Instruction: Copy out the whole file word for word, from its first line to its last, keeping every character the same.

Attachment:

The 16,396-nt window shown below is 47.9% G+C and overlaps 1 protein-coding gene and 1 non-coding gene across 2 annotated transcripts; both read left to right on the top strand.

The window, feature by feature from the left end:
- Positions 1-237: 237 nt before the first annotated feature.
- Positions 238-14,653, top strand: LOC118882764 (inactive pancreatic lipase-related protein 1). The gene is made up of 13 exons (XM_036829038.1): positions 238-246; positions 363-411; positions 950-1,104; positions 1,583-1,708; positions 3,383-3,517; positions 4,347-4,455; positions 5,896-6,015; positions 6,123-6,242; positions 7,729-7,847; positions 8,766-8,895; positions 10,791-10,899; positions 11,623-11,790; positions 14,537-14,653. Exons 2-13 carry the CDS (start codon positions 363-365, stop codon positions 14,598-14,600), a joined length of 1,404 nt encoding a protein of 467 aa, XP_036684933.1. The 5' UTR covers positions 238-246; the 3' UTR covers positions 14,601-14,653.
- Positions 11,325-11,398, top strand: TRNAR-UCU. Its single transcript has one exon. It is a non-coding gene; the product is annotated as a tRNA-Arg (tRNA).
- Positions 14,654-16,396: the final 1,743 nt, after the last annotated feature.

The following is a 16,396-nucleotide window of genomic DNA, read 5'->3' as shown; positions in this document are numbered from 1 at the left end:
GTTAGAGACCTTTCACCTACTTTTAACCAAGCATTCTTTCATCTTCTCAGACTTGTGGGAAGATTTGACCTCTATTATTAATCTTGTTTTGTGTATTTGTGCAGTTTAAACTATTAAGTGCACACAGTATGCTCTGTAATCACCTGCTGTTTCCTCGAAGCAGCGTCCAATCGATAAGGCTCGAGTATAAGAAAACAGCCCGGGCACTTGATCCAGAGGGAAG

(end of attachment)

The 16,396-nt window shown below is 47.9% G+C and overlaps 1 protein-coding gene and 1 non-coding gene across 2 annotated transcripts; both read left to right on the top strand.

The window, feature by feature from the left end:
- Positions 1-237: 237 nt before the first annotated feature.
- Positions 238-14,653, top strand: LOC118882764 (inactive pancreatic lipase-related protein 1). The gene is made up of 13 exons (XM_036829038.1): positions 238-246; positions 363-411; positions 950-1,104; positions 1,583-1,708; positions 3,383-3,517; positions 4,347-4,455; positions 5,896-6,015; positions 6,123-6,242; positions 7,729-7,847; positions 8,766-8,895; positions 10,791-10,899; positions 11,623-11,790; positions 14,537-14,653. Exons 2-13 carry the CDS (start codon positions 363-365, stop codon positions 14,598-14,600), a joined length of 1,404 nt encoding a protein of 467 aa, XP_036684933.1. The 5' UTR covers positions 238-246; the 3' UTR covers positions 14,601-14,653.
- Positions 11,325-11,398, top strand: TRNAR-UCU. Its single transcript has one exon. It is a non-coding gene; the product is annotated as a tRNA-Arg (tRNA).
- Positions 14,654-16,396: the final 1,743 nt, after the last annotated feature.

The following is a 16,396-nucleotide window of genomic DNA, read 5'->3' as shown; positions in this document are numbered from 1 at the left end:
GTTAGAGACCTTTCACCTACTTTTAACCAAGCATTCTTTCATCTTCTCAGACTTGTGGGAAGATTTGACCTCTATTATTAATCTTGTTTTGTGTATTTGTGCAGTTTAAACTATTAAGTGCACACAGTATGCTCTGTAATCACCTGCTGTTTCCTCGAAGCAGCGTCCAATCGATAAGGCTCGAGTATAAGAAAACAGCCCGGGCACTTGATCCAGAGGGAAG